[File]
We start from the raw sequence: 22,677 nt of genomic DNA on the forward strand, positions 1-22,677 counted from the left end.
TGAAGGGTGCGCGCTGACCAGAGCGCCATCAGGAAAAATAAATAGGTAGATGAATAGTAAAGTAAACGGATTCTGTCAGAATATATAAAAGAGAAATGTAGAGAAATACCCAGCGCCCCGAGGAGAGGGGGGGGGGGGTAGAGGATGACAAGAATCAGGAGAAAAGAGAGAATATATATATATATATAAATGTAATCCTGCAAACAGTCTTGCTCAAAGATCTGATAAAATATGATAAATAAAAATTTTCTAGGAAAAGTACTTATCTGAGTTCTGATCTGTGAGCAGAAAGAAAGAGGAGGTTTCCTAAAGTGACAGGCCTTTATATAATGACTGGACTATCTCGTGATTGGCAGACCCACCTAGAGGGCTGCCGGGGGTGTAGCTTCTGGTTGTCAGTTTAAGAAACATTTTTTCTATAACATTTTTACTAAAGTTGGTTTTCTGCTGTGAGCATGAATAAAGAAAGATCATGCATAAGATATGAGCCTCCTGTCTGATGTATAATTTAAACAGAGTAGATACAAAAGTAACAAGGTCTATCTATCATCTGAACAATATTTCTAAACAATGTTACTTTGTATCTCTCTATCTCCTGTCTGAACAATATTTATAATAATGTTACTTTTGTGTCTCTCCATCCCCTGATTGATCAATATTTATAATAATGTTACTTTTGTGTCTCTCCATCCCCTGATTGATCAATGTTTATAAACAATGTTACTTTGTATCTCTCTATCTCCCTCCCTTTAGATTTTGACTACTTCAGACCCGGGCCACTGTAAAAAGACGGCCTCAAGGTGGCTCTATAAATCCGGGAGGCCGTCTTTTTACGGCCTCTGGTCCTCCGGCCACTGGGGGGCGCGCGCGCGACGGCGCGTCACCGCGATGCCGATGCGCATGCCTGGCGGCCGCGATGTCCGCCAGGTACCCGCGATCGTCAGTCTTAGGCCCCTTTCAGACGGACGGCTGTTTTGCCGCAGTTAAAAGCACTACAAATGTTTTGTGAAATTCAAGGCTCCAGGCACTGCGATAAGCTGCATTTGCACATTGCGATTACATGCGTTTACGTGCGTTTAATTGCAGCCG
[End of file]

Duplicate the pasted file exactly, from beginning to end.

We start from the raw sequence: 22,677 nt of genomic DNA on the forward strand, positions 1-22,677 counted from the left end.
TGAAGGGTGCGCGCTGACCAGAGCGCCATCAGGAAAAATAAATAGGTAGATGAATAGTAAAGTAAACGGATTCTGTCAGAATATATAAAAGAGAAATGTAGAGAAATACCCAGCGCCCCGAGGAGAGGGGGGGGGGGGTAGAGGATGACAAGAATCAGGAGAAAAGAGAGAATATATATATATATATAAATGTAATCCTGCAAACAGTCTTGCTCAAAGATCTGATAAAATATGATAAATAAAAATTTTCTAGGAAAAGTACTTATCTGAGTTCTGATCTGTGAGCAGAAAGAAAGAGGAGGTTTCCTAAAGTGACAGGCCTTTATATAATGACTGGACTATCTCGTGATTGGCAGACCCACCTAGAGGGCTGCCGGGGGTGTAGCTTCTGGTTGTCAGTTTAAGAAACATTTTTTCTATAACATTTTTACTAAAGTTGGTTTTCTGCTGTGAGCATGAATAAAGAAAGATCATGCATAAGATATGAGCCTCCTGTCTGATGTATAATTTAAACAGAGTAGATACAAAAGTAACAAGGTCTATCTATCATCTGAACAATATTTCTAAACAATGTTACTTTGTATCTCTCTATCTCCTGTCTGAACAATATTTATAATAATGTTACTTTTGTGTCTCTCCATCCCCTGATTGATCAATATTTATAATAATGTTACTTTTGTGTCTCTCCATCCCCTGATTGATCAATGTTTATAAACAATGTTACTTTGTATCTCTCTATCTCCCTCCCTTTAGATTTTGACTACTTCAGACCCGGGCCACTGTAAAAAGACGGCCTCAAGGTGGCTCTATAAATCCGGGAGGCCGTCTTTTTACGGCCTCTGGTCCTCCGGCCACTGGGGGGCGCGCGCGCGACGGCGCGTCACCGCGATGCCGATGCGCATGCCTGGCGGCCGCGATGTCCGCCAGGTACCCGCGATCGTCAGTCTTAGGCCCCTTTCAGACGGACGGCTGTTTTGCCGCAGTTAAAAGCACTACAAATGTTTTGTGAAATTCAAGGCTCCAGGCACTGCGATAAGCTGCATTTGCACATTGCGATTACATGCGTTTACGTGCGTTTAATTGCAGCCG